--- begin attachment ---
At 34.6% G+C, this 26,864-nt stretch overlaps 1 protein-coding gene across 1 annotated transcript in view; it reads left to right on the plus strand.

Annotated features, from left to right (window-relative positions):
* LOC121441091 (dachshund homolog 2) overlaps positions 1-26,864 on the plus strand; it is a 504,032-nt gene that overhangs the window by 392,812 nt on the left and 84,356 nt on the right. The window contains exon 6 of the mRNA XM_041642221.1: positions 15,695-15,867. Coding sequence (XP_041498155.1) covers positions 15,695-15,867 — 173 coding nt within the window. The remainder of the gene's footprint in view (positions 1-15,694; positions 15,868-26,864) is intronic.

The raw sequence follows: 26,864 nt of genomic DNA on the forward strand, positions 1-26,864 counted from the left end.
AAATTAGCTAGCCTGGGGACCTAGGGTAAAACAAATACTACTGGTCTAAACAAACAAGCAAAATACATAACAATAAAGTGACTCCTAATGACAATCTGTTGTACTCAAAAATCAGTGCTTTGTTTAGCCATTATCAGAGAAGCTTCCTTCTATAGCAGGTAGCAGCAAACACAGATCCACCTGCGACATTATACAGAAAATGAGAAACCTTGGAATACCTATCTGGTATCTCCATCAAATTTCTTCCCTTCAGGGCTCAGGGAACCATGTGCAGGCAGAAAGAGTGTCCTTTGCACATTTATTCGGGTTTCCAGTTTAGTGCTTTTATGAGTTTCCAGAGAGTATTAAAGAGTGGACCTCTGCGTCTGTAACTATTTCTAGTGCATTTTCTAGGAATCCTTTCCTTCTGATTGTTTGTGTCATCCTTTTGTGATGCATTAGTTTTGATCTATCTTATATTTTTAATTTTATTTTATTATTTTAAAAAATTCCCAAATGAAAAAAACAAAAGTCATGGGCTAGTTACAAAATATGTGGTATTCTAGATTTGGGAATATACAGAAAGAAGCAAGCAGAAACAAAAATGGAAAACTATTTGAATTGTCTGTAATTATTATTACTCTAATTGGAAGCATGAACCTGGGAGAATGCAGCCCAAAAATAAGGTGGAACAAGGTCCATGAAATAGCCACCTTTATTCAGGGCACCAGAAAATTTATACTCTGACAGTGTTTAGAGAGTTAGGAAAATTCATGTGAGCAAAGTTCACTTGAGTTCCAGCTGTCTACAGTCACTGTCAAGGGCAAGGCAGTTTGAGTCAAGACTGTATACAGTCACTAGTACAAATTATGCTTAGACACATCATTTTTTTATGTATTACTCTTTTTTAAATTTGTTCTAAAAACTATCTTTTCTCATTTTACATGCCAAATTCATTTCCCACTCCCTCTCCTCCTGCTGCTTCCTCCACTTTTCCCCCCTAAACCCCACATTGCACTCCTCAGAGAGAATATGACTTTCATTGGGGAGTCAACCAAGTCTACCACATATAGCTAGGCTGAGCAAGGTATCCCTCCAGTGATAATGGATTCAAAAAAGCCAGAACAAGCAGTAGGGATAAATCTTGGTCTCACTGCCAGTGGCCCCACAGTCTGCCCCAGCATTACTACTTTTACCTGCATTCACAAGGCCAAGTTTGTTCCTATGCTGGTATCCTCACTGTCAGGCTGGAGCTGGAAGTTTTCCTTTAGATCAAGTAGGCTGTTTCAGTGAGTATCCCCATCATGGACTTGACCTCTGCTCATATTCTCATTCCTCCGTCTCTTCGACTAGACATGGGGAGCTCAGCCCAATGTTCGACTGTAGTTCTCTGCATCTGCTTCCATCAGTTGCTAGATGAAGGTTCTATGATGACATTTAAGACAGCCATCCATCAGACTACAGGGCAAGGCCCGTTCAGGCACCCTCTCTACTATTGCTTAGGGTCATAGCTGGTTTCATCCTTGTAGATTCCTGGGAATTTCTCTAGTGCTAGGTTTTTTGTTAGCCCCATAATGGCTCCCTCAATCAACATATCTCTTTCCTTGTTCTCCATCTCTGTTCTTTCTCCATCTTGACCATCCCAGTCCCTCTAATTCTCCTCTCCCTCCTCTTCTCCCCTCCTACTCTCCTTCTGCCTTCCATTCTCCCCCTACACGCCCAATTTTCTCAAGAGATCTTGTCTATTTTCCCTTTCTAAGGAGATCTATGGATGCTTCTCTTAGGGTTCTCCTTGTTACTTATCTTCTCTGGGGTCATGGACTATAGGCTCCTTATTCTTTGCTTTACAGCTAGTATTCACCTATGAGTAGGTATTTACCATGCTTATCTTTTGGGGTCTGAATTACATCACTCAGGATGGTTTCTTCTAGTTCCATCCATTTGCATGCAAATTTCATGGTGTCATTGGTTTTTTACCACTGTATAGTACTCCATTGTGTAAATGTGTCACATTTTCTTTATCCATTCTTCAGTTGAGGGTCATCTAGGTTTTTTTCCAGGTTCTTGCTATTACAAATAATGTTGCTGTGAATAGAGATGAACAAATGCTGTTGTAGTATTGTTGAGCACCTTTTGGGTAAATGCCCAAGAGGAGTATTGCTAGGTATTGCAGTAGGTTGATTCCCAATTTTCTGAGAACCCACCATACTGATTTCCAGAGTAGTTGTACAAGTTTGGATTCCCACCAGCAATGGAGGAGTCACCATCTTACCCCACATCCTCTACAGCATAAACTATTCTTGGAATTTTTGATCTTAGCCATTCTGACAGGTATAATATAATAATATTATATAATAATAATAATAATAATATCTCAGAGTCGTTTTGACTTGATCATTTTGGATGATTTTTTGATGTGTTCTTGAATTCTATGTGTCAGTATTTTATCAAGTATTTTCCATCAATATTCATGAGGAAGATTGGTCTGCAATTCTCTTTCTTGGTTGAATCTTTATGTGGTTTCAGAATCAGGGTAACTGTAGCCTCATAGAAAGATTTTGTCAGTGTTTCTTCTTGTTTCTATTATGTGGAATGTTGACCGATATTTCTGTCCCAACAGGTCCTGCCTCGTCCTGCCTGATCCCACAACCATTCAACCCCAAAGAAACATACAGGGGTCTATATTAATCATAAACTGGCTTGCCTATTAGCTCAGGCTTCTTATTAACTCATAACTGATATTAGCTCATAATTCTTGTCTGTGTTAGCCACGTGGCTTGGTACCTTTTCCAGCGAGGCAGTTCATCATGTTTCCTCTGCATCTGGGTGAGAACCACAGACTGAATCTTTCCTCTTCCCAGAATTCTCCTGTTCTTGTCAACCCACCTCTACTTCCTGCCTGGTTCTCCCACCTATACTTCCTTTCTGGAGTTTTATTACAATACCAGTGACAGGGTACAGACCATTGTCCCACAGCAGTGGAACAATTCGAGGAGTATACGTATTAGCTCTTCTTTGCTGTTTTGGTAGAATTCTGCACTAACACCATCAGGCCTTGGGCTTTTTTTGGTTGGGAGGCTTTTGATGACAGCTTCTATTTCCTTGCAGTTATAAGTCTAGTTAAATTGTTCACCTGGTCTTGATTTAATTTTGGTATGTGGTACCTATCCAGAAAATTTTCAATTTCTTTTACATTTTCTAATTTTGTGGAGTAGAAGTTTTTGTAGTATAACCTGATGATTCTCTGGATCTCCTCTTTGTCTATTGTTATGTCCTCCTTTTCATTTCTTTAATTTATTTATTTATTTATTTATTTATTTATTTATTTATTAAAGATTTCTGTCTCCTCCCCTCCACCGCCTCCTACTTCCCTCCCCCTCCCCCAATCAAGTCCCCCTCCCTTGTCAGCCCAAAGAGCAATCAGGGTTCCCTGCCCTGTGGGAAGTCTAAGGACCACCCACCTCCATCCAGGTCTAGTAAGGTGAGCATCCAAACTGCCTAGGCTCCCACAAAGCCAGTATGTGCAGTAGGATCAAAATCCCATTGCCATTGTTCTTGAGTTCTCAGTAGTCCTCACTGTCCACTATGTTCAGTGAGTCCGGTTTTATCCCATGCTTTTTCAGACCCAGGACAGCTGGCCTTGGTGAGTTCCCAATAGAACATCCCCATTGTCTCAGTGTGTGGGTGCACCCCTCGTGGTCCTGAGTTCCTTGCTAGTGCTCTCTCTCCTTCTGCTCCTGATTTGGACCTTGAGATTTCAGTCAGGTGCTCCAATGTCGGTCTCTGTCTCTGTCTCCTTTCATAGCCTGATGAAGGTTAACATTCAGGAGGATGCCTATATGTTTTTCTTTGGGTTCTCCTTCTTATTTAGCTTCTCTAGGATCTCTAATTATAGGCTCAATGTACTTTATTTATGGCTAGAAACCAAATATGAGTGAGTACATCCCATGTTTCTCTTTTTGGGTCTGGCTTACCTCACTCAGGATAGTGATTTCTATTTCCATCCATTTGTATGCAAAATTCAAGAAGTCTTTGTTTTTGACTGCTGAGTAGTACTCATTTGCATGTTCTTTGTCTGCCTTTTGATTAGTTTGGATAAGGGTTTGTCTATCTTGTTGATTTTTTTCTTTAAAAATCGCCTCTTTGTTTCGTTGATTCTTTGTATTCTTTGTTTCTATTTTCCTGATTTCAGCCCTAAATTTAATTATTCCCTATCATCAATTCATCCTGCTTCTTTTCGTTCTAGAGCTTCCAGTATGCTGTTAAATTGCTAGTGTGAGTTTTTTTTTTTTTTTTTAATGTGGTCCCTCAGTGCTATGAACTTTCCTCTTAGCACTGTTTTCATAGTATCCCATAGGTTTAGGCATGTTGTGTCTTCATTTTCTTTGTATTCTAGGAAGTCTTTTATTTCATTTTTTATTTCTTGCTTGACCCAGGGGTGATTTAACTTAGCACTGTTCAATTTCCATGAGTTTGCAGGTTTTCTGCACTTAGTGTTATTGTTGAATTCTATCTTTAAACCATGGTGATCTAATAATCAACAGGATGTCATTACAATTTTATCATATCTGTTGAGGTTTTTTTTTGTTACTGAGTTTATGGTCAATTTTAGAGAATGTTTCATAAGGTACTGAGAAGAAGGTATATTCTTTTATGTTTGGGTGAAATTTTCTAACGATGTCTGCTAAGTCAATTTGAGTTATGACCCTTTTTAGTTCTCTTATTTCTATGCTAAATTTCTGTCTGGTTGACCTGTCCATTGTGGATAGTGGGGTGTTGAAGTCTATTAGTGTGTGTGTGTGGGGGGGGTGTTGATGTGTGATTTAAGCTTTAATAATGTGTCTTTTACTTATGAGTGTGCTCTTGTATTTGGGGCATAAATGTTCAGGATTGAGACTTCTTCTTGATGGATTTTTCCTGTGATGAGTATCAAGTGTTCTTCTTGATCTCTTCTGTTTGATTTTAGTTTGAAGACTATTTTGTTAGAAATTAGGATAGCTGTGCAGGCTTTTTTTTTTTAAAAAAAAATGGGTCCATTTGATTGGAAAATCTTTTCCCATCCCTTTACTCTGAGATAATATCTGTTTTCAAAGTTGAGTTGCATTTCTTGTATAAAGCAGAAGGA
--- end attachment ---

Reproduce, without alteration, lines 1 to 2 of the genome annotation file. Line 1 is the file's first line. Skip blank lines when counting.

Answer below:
At 34.6% G+C, this 26,864-nt stretch overlaps 1 protein-coding gene across 1 annotated transcript in view; it reads left to right on the plus strand.

Annotated features, from left to right (window-relative positions):